Prohibiting trade of Chinese currency in Japan, preventing circulation of surplus silver currencies in nearby silver dependent areas, and inhibiting merchants from transporting silver into foreign lands profitably through export subsidies; the Japanese efficiently use silver supply to replenish domestic deficiency in iron, war materials, and high-quality Chinese raw silk through trading with neutral Southeast Asian, Portuguese, and Dutch middlemen who then traded with China- coins and bars can be traded there more profitably than anywhere else.(Mann, 2011, p. 27) The Columbian exchange had monumental effects in the globalizing economies of Eastern Asia; diminishing pastoral nomadism, stimulating Ming China into trade, introducing European empires to the Asian maritime trade, inducing new patterns of commodity exchange and morphing labor practices in the name of mercantilism and bullionism. As patterns of trade and transportation change, exposure to foreign ideas and behaviors induces cosmopolitan world cities in the globalized Eastern world. The influences of the latter economic changes push social reform to increase domestic profits to a competitive level in the world economy. For the Muslim despotism of the Moguls contained a measure of enlightened despotism, a desire not to kill the goose that laid the golden eggs, a desire to encourage peasant reproduction, to extend cultivation, to substitute a profitable crop for a less profitable one, to colonize virgin land, and to increase the possibilities of irrigation by wells and reservoirs.(Braudel, 1982, p. 500); the Mogul empire is a prime example of the globalizing effect on social systems where manufactured goods and peasant-grown cash crops were sold throughout the world. Influenced by the cosmopolitan Turkish precedents; The overall style of the Mughal Empire was that of a blended elite culture in which both Hindus adhering to the caste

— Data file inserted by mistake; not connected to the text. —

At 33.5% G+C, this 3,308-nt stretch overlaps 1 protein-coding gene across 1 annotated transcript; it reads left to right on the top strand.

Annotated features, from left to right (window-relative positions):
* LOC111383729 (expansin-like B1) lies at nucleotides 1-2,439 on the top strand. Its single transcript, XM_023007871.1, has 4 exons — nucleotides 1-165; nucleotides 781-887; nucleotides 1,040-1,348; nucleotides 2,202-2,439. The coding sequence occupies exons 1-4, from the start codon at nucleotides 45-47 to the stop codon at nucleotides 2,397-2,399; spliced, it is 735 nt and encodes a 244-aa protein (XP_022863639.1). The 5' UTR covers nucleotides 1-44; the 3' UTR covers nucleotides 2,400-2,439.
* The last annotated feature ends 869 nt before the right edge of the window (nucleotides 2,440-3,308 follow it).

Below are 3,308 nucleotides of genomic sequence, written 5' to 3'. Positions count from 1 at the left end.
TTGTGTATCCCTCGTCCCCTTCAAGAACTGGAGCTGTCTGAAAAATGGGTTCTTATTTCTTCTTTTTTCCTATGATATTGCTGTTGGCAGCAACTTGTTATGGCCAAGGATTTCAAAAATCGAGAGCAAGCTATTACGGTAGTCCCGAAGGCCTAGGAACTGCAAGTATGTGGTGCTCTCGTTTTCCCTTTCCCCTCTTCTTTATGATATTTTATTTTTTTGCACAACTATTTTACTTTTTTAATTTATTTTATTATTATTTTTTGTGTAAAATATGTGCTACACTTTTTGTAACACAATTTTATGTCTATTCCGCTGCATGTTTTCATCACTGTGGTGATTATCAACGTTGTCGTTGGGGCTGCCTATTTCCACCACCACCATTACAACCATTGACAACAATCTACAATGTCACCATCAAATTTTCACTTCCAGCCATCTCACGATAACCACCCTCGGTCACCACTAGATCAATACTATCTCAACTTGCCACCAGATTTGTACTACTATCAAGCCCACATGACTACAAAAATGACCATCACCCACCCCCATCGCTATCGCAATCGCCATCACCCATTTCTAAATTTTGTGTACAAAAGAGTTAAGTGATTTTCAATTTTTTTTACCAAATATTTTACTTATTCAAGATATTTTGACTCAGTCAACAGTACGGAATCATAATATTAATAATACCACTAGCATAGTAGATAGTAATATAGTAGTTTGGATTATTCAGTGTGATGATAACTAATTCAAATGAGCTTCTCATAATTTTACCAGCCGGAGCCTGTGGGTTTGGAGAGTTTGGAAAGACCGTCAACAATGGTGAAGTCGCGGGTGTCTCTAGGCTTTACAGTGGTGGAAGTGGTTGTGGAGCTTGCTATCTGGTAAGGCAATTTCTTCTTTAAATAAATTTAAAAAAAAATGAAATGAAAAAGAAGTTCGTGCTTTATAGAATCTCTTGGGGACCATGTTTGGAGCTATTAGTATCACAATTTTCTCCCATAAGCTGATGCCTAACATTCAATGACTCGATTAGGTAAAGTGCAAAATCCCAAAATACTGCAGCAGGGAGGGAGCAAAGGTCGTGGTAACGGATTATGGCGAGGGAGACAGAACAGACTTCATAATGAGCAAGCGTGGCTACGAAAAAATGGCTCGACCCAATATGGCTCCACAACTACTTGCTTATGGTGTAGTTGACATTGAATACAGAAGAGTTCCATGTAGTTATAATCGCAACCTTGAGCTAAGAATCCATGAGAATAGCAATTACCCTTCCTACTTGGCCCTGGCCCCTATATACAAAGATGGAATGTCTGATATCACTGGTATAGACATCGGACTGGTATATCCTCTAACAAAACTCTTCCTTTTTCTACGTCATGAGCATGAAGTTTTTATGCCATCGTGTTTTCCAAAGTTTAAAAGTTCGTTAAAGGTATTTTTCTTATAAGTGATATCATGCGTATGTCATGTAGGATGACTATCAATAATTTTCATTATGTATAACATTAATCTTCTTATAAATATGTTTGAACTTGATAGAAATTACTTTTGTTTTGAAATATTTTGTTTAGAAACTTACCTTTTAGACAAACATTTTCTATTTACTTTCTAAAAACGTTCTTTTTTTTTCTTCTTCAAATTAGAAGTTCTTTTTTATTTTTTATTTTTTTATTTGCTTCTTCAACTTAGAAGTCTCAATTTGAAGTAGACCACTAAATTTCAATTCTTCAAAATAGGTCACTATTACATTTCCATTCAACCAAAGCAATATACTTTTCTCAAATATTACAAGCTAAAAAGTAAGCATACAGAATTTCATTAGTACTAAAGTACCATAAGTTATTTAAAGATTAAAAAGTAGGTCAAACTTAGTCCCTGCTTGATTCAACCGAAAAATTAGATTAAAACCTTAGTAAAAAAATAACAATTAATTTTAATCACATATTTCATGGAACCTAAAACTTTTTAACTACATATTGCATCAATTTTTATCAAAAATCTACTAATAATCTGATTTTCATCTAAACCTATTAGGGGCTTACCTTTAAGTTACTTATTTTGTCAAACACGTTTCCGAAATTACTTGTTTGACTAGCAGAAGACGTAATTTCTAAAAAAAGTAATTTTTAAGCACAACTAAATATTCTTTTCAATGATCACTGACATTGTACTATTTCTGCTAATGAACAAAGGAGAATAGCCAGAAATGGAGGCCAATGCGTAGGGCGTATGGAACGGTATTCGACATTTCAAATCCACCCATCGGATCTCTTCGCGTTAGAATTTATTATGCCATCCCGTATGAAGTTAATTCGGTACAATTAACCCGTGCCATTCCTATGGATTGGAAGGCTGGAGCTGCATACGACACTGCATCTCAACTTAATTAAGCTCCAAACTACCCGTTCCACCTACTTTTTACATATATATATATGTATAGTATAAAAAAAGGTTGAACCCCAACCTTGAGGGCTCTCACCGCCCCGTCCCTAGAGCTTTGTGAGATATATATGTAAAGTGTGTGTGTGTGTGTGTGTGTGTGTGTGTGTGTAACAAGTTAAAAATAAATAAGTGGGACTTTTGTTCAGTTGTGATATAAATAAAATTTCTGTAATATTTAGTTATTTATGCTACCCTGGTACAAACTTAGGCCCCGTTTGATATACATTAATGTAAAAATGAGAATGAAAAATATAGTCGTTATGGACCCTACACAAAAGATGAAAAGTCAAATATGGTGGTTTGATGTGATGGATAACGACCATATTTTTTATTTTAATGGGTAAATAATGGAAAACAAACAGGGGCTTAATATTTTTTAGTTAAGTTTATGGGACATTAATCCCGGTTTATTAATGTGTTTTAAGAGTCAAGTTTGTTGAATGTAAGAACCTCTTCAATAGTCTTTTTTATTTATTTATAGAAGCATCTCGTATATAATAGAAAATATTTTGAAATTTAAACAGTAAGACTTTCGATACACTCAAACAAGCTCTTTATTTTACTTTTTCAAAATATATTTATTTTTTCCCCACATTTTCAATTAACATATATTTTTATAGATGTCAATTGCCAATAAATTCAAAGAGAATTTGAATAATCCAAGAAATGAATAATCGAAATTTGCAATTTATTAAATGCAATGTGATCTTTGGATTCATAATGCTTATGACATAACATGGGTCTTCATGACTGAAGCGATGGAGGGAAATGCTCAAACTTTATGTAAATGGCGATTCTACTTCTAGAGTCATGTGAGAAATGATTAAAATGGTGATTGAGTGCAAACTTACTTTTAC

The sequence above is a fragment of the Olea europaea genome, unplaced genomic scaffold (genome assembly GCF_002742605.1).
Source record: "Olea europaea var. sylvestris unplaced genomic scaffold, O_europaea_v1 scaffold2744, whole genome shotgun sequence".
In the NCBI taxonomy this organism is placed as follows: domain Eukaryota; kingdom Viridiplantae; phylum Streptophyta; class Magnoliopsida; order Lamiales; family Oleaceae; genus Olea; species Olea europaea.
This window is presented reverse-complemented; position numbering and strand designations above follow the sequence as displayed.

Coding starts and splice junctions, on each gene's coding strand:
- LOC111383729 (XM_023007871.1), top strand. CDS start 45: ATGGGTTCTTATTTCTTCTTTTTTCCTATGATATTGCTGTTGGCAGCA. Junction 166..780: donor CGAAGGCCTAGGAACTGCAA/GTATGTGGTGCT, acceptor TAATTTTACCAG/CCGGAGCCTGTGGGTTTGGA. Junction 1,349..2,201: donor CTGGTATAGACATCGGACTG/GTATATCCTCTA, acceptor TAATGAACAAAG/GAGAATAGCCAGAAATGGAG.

system- and various Muslim groups could feel comfortable (Strayer, 2011, p 646), until intolerable demands for taxes to support expansion aggravated Hindus and prompted opposition. Stating Every province of your empire is impoverished. God is the God of all mankind, not the God of Mussalmans alone (Strayer, 2011, p. 646) the seemingly equal Mogul society is denounced by the underclass of Hindus and the fundamental rationale for Muslim harmony with co-inhabitants was for dominating socioeconomic matters while falsifying equality in the Muslim dominant Mogul empire leading to a fragile empire taken over by the British. The accumulation of wealth in a fraction of the population participating in the Columbian global- exchange created great disparity among classes. The Columbian exchange caused a strong ripple of change evident in the opposite side of the world; creating a world economy and further globalizing nations involved. Innovation, reformation, and continuation of political, social, and economic variables in Eastern nations are realized by the fluctuation of similar Western variables, resulting from the Columbian exchange and the massive discovery of the New World. Further analyzing the European perspective on Eastern trade would enrich the topic; both previously part of the central Silk Road trade system and then greatly affected by the Columbian exchange.